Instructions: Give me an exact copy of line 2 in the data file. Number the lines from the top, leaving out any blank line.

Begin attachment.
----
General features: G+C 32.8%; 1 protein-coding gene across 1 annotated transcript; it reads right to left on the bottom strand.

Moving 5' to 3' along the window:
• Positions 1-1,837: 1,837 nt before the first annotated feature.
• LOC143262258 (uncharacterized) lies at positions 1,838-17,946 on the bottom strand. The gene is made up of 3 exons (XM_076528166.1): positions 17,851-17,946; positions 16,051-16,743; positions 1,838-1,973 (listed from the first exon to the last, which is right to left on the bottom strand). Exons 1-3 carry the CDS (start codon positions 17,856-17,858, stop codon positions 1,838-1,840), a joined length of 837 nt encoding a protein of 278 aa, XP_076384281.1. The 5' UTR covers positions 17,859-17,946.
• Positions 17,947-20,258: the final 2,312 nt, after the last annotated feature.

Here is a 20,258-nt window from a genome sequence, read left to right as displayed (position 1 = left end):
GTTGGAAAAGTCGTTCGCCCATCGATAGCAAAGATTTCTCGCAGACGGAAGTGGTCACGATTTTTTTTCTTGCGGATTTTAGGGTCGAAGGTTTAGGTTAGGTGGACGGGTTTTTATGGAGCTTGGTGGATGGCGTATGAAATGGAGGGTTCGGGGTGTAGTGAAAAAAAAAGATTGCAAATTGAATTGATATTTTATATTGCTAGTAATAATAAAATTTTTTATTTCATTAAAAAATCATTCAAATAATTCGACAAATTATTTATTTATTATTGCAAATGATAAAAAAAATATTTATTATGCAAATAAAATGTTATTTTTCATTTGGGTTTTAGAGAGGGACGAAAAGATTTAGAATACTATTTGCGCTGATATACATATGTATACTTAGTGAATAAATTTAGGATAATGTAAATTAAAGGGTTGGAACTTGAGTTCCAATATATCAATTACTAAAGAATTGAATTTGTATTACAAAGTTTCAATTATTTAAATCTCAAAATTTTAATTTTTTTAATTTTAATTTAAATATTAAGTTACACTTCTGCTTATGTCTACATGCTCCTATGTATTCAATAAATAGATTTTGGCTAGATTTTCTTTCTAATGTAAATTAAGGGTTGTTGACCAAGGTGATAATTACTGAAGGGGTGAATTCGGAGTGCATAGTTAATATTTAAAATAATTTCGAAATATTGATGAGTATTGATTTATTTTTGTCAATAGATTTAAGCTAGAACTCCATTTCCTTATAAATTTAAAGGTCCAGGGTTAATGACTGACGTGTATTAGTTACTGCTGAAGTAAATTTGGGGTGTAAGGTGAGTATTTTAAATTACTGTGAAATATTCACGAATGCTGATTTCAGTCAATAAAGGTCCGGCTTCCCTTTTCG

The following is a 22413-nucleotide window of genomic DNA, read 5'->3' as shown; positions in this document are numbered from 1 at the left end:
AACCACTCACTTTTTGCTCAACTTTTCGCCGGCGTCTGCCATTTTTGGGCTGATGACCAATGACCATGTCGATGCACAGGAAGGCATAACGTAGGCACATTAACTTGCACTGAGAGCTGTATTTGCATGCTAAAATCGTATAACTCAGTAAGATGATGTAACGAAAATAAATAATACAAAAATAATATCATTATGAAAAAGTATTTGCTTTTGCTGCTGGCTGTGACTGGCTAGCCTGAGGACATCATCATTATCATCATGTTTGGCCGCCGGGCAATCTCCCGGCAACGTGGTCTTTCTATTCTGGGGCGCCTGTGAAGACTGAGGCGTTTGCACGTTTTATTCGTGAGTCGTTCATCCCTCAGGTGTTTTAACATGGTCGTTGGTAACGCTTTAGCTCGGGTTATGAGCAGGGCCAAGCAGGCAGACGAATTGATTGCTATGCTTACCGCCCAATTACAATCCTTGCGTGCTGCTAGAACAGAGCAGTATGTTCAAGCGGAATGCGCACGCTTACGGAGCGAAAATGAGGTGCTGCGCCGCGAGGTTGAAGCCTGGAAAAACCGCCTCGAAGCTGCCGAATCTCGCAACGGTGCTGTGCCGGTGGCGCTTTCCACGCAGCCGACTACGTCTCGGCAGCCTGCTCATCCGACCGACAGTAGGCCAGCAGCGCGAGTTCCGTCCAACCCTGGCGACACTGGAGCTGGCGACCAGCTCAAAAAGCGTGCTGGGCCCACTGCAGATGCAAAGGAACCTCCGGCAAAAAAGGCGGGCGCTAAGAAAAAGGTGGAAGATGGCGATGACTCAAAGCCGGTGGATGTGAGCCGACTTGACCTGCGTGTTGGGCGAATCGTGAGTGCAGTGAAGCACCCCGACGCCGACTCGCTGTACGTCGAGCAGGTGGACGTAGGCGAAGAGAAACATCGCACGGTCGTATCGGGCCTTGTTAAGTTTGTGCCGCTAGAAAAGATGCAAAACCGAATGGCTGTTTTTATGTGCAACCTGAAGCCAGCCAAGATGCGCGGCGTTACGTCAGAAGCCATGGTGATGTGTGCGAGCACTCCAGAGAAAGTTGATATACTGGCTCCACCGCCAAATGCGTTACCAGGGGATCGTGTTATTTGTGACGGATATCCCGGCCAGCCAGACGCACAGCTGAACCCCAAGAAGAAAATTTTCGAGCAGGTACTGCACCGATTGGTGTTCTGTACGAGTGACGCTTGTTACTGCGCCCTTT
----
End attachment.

Moving 5' to 3' along the window: